Articles 23 and 24 of the CNH Technical Provisions for the Use of Associated Natural Gas in the Exploration and Production of Hydrocarbons require the operator to provide quarterly reporting of progress in implementing the associated gas use program. The report should follow the CNH format outline and include the volumes of associated gas used, justification for any deviations from the gas use program, and a summary of unscheduled events that had resulted in gas flaring. Article 25 requires the CNH to review the quarterly reports within 15 business days of receipt and authorizes the CNH to request additional information from the operator. Article 26 requires operators to report monthly the associated natural gas balance per the provisions of the CNH Technical Guidelines in Hydrocarbon Measurement. The information should be submitted following a format found in the CNH Technical Provisions for the Use of Associated Natural Gas in the Exploration and Production of Hydrocarbons (CNH.17.005/2019).
The ASEA Guidelines for the Prevention and Comprehensive Control of Methane Emissions from the Hydrocarbons Sector requires operators to identify the source and quantify the volume of methane emissions. The information must be reported annually.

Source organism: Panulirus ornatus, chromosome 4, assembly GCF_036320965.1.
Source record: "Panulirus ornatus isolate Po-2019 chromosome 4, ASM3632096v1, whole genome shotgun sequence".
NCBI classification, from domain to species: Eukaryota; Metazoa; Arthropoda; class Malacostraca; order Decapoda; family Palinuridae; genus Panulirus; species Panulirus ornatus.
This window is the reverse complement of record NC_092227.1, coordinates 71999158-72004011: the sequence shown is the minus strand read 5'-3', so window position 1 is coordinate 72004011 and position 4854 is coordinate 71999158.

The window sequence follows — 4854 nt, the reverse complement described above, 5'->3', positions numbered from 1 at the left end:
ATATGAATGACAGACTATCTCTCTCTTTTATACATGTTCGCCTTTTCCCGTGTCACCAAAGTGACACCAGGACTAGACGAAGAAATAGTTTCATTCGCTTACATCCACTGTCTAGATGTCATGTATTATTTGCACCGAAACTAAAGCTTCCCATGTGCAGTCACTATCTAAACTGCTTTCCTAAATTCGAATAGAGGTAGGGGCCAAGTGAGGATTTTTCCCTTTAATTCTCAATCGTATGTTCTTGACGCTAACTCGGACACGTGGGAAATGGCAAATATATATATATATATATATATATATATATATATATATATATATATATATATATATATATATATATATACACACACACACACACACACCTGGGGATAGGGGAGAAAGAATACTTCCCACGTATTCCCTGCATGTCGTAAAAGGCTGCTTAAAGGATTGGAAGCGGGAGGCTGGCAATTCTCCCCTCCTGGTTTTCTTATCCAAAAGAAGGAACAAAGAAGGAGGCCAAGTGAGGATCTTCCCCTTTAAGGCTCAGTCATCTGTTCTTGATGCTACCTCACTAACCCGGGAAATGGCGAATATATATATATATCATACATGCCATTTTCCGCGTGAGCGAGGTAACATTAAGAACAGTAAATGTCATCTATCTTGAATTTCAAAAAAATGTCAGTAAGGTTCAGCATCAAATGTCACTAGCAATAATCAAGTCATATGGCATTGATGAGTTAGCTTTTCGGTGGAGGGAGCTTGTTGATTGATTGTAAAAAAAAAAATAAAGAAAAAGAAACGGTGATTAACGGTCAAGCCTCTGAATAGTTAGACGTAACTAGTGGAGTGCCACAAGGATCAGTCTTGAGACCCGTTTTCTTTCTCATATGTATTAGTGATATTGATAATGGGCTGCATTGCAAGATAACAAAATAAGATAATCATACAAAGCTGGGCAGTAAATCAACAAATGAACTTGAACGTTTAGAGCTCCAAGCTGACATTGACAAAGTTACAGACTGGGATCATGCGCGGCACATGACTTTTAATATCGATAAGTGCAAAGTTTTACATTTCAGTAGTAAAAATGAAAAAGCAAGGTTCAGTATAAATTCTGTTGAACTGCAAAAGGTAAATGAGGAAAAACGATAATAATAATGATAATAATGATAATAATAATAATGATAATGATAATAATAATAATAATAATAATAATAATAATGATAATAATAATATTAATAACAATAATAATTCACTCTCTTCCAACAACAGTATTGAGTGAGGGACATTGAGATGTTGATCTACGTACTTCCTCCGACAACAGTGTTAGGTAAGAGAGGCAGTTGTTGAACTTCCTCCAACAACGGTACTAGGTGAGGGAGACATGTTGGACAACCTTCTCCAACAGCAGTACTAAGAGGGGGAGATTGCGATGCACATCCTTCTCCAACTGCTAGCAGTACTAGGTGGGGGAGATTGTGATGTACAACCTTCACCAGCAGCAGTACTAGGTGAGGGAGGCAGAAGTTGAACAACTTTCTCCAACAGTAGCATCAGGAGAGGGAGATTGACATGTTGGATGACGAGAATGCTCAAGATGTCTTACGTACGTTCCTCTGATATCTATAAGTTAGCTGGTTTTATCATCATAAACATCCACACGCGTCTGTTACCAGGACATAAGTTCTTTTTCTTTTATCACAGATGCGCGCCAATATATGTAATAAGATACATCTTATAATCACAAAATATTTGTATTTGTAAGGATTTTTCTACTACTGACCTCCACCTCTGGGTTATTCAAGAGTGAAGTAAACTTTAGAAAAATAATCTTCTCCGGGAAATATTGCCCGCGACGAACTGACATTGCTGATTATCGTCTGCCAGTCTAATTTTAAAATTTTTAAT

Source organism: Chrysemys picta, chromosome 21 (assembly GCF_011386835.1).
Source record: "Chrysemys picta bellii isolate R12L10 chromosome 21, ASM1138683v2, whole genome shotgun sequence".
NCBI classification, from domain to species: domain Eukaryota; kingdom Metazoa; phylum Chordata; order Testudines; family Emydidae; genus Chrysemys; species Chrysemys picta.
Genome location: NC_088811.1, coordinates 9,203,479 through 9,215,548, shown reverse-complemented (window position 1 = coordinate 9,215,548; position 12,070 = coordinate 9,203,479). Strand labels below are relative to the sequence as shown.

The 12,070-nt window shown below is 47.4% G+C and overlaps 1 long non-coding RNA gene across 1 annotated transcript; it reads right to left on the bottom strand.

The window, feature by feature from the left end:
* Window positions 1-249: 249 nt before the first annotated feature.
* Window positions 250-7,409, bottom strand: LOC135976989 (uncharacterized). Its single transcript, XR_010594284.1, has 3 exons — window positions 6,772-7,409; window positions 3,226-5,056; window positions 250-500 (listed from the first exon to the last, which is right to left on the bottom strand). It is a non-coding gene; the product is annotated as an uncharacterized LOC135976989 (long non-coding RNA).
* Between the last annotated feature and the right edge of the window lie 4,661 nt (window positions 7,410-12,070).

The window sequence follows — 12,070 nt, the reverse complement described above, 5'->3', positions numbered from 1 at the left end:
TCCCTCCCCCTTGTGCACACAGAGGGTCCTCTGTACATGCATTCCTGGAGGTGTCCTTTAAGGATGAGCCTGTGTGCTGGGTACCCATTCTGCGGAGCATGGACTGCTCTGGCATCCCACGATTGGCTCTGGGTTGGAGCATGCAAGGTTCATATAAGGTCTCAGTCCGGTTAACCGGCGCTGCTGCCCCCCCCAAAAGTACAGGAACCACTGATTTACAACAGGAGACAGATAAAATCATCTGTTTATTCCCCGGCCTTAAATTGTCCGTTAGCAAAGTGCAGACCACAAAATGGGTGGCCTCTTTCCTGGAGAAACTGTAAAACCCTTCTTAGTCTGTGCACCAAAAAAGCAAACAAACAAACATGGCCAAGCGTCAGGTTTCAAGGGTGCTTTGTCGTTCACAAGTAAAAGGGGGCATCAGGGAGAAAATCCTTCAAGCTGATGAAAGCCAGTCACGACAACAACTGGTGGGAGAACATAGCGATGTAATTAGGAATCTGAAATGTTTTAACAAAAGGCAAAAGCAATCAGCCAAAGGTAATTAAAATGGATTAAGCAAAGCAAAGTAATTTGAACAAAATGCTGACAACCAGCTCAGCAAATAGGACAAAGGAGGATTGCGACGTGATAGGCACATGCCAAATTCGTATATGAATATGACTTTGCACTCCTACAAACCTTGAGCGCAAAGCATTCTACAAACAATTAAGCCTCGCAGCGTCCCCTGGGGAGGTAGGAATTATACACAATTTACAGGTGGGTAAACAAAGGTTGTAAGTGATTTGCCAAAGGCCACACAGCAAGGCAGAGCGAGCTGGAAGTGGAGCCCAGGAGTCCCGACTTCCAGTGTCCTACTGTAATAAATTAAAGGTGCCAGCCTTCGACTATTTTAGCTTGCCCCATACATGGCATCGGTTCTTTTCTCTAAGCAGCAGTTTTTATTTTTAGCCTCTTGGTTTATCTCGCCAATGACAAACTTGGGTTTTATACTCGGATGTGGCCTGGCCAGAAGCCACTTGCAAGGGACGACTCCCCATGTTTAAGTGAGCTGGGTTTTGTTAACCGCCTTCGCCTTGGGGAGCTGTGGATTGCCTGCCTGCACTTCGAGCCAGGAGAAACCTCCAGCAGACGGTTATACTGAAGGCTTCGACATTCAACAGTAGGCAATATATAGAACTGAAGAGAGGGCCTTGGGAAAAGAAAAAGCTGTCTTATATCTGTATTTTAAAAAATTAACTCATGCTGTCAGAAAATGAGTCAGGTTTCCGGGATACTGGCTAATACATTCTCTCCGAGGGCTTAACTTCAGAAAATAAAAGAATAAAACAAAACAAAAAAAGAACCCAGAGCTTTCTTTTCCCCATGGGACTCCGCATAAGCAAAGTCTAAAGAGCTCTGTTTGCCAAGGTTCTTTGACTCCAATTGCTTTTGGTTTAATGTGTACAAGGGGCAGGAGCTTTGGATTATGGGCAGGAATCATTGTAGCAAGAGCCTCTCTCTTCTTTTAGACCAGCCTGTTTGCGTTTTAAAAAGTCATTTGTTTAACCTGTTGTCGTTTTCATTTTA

Measurement Frequency and Methods
Article 10 of the CNH Technical Guidelines in Hydrocarbon Measurement, 2015, requires daily and monthly reporting of oil and gas measurements to the CNH for the following:
- the daily volume and quality of production, disaggregating the average output of oil, condensate, gas, and water
- the volume of hydrocarbons extracted per oilfield, if applicable
- the hydrocarbon balance from the well and, if applicable, from the oilfield to the measurement point
- the volume of natural gas used or flared
- the volume of natural gas vented in exceptional circumstances.
Article 16 of the CNH Technical Provisions for the Use of Associated Natural Gas in the Exploration and Production of Hydrocarbons requires that, for the measurement and reporting of associated natural gas volumes, operators consider the conditions of pressure and temperature as well as the standards in the existing measurement guidelines issued by the CNH. Article 24 states that the program is monitored through quarterly reports provided by the operator to the CNH. These quarterly reports are available on the CNH’s website.